Mean radiation in southern Saitama on Sunday 20th March, measured hourly between 0000 and 1200 at my institute: 0.11 microSv/hr.
NHK has stated that the fire service, using a form of remotely operated truck, have continuously poured water onto Reactor No.3 for 13 hours throughout the night, in total nearly twice the volume of the spent fuel rod pool. How much of this actually got into the pool is another matter of course, but recent measurements taken from the air indicate the surface of the reactor housing at least is no more than 100°C. However, slightly more disturbing is the news that pressure, most likely steam, inside the reactor is building up and must be released. Usually this is done by passing it first through or over the so-called suppression pool, a reserve of water that chills the steam and dilutes the quantity of radioactive isotopes. This seems to be only possible if power is restored and the pool is functional, otherwise the reactor will be vented directly. The amount of radiation that would be released is not known. Unfortunately the glass is falling as I write this and both rain and northerly winds are forecast for the next 36 hours; this is not a good combination. The powers that be have stated that no further evacuation beyond the current 30km radius is needed and the Kanto region need not be duly worried. However, tomorrow is a national holiday and I imagine I will spend much of it indoors. I have cleaned up much of the mess in my room and my rod making is sadly lagging behind.
Sorry for the lack of update yesterday but I went out to my local izakaya bar and potent native distilled rice spirits do not form a solid basis for cogent or tranquil reflection. Indeed, it was nice to see the place was full and to see the familiar faces safe and well, punishing the food and drinks with great gusto. The tales of panic and abandoned streets in Tokyo you read about are wide of the mark. In fact, in the early evening we were rocked with a hefty aftershock in the bar but were forewarned by the excellent earthquake early warning system, and after dowsing the gas fires and opening the front door, the owners and patrons took it in remarkably high spirits, and conversation was interrupted for only a moment.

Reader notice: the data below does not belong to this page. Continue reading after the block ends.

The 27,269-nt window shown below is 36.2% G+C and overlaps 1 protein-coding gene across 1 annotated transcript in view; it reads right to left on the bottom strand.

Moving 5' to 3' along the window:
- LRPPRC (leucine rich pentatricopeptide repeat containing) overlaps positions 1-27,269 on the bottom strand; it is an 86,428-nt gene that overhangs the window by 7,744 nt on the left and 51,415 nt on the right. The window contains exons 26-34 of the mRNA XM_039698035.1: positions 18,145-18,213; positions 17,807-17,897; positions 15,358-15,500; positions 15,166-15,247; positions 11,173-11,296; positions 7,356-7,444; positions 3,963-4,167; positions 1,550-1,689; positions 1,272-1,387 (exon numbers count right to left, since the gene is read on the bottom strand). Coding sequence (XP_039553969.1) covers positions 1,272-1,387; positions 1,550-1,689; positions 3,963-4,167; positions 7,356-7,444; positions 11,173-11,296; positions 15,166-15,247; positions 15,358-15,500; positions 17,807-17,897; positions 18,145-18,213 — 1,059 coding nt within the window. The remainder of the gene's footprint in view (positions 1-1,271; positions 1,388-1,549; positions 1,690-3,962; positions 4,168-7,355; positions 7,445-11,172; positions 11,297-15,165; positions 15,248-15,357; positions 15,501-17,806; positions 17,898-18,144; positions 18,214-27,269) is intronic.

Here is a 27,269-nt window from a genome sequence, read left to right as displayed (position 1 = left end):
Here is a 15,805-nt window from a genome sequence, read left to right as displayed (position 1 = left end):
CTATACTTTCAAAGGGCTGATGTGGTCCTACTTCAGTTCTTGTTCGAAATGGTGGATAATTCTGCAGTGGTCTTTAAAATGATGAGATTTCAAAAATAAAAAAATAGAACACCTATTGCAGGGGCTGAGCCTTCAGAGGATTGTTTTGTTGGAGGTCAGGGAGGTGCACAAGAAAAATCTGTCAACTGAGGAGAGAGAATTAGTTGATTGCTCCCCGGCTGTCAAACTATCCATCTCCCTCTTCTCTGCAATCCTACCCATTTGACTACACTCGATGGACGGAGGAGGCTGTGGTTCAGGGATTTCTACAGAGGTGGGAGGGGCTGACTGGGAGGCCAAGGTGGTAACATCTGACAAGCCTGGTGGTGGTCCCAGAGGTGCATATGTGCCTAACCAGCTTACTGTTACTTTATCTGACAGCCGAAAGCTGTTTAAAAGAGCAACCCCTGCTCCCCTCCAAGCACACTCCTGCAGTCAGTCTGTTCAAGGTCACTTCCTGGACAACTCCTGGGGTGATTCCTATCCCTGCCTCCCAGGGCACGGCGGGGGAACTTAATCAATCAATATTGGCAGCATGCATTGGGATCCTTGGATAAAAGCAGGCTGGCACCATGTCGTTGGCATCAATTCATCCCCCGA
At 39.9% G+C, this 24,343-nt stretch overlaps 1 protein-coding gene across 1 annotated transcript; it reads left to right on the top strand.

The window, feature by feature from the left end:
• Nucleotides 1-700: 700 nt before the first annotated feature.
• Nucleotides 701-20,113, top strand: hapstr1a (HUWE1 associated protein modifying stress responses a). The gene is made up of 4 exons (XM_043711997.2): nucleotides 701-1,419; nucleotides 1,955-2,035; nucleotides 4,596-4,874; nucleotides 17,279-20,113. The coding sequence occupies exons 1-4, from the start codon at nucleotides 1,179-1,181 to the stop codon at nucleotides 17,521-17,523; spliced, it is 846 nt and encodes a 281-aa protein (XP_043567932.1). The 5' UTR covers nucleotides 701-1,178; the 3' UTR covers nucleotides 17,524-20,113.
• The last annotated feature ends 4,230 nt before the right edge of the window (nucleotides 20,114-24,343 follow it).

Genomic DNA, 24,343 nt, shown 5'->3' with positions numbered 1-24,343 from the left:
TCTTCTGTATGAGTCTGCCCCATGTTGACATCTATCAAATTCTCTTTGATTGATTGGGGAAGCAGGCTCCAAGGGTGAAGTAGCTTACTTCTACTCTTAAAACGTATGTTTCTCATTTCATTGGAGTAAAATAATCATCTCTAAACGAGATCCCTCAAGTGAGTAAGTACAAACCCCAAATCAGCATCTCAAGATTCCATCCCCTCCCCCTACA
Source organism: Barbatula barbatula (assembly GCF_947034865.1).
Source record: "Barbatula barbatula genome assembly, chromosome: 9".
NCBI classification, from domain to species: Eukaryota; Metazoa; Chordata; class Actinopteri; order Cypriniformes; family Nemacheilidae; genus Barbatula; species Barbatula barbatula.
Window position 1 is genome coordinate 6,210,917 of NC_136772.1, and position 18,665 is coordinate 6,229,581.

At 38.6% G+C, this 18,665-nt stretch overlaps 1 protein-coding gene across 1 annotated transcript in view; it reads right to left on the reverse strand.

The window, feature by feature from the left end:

In other news, it appears that medicines are finally making their way to the stricken north, and now fixed-wing aircraft are landing at Sendai airport – the one which was almost totally levelled by the tsunami – helping the relief effort greatly. Gasoline and fuel still remain in a state of critical shortage though. Here in east Tokyo the passion for food-hoarding seems to have subsided a little, with my local Lawson 24-hour store stocking both sandwiches and onigiri, and yesterday I found eggs, rice, instant noodles, meat and fresh produce on sale at the supermarket. No milk or bread yet though. On Friday my local Indian restaurant was a beacon of constancy, and had no problems turning out for me saag gosht, chicken tikka and naan bread, so things are not that bad really.